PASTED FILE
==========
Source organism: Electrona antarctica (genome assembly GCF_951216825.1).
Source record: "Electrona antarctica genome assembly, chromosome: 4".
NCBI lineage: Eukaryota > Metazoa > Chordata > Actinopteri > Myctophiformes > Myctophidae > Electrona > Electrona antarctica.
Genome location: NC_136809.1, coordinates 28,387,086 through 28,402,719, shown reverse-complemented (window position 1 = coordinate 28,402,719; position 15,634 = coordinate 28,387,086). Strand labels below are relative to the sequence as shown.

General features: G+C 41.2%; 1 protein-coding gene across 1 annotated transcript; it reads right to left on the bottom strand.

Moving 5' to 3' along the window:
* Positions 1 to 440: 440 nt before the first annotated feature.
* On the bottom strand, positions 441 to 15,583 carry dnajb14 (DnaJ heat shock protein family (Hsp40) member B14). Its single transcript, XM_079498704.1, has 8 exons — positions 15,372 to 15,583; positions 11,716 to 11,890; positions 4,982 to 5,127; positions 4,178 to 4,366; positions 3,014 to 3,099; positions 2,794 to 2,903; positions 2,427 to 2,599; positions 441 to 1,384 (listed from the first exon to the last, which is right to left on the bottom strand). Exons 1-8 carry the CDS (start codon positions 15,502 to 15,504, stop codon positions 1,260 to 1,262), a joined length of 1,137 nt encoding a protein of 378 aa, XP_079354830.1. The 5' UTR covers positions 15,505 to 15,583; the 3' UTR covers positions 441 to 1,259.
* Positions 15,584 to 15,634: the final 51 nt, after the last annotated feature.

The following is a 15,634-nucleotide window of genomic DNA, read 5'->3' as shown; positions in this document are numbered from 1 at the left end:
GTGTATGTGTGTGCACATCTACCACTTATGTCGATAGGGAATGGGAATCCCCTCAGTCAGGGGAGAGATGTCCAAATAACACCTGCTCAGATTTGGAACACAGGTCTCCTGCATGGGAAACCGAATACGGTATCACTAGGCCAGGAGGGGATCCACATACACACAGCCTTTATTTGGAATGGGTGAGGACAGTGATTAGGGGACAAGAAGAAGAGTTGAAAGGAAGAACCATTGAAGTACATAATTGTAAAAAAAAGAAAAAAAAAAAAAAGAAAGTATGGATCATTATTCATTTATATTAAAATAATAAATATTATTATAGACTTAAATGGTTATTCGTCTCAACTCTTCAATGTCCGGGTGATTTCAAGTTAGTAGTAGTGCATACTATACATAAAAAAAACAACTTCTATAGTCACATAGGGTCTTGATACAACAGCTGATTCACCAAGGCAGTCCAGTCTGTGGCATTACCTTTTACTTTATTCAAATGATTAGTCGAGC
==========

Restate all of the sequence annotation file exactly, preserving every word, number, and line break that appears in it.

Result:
Source organism: Electrona antarctica (genome assembly GCF_951216825.1).
Source record: "Electrona antarctica genome assembly, chromosome: 4".
NCBI lineage: Eukaryota > Metazoa > Chordata > Actinopteri > Myctophiformes > Myctophidae > Electrona > Electrona antarctica.
Genome location: NC_136809.1, coordinates 28,387,086 through 28,402,719, shown reverse-complemented (window position 1 = coordinate 28,402,719; position 15,634 = coordinate 28,387,086). Strand labels below are relative to the sequence as shown.

General features: G+C 41.2%; 1 protein-coding gene across 1 annotated transcript; it reads right to left on the bottom strand.

Moving 5' to 3' along the window:
* Positions 1 to 440: 440 nt before the first annotated feature.
* On the bottom strand, positions 441 to 15,583 carry dnajb14 (DnaJ heat shock protein family (Hsp40) member B14). Its single transcript, XM_079498704.1, has 8 exons — positions 15,372 to 15,583; positions 11,716 to 11,890; positions 4,982 to 5,127; positions 4,178 to 4,366; positions 3,014 to 3,099; positions 2,794 to 2,903; positions 2,427 to 2,599; positions 441 to 1,384 (listed from the first exon to the last, which is right to left on the bottom strand). Exons 1-8 carry the CDS (start codon positions 15,502 to 15,504, stop codon positions 1,260 to 1,262), a joined length of 1,137 nt encoding a protein of 378 aa, XP_079354830.1. The 5' UTR covers positions 15,505 to 15,583; the 3' UTR covers positions 441 to 1,259.
* Positions 15,584 to 15,634: the final 51 nt, after the last annotated feature.

The following is a 15,634-nucleotide window of genomic DNA, read 5'->3' as shown; positions in this document are numbered from 1 at the left end:
GTGTATGTGTGTGCACATCTACCACTTATGTCGATAGGGAATGGGAATCCCCTCAGTCAGGGGAGAGATGTCCAAATAACACCTGCTCAGATTTGGAACACAGGTCTCCTGCATGGGAAACCGAATACGGTATCACTAGGCCAGGAGGGGATCCACATACACACAGCCTTTATTTGGAATGGGTGAGGACAGTGATTAGGGGACAAGAAGAAGAGTTGAAAGGAAGAACCATTGAAGTACATAATTGTAAAAAAAAGAAAAAAAAAAAAAAGAAAGTATGGATCATTATTCATTTATATTAAAATAATAAATATTATTATAGACTTAAATGGTTATTCGTCTCAACTCTTCAATGTCCGGGTGATTTCAAGTTAGTAGTAGTGCATACTATACATAAAAAAAACAACTTCTATAGTCACATAGGGTCTTGATACAACAGCTGATTCACCAAGGCAGTCCAGTCTGTGGCATTACCTTTTACTTTATTCAAATGATTAGTCGAGC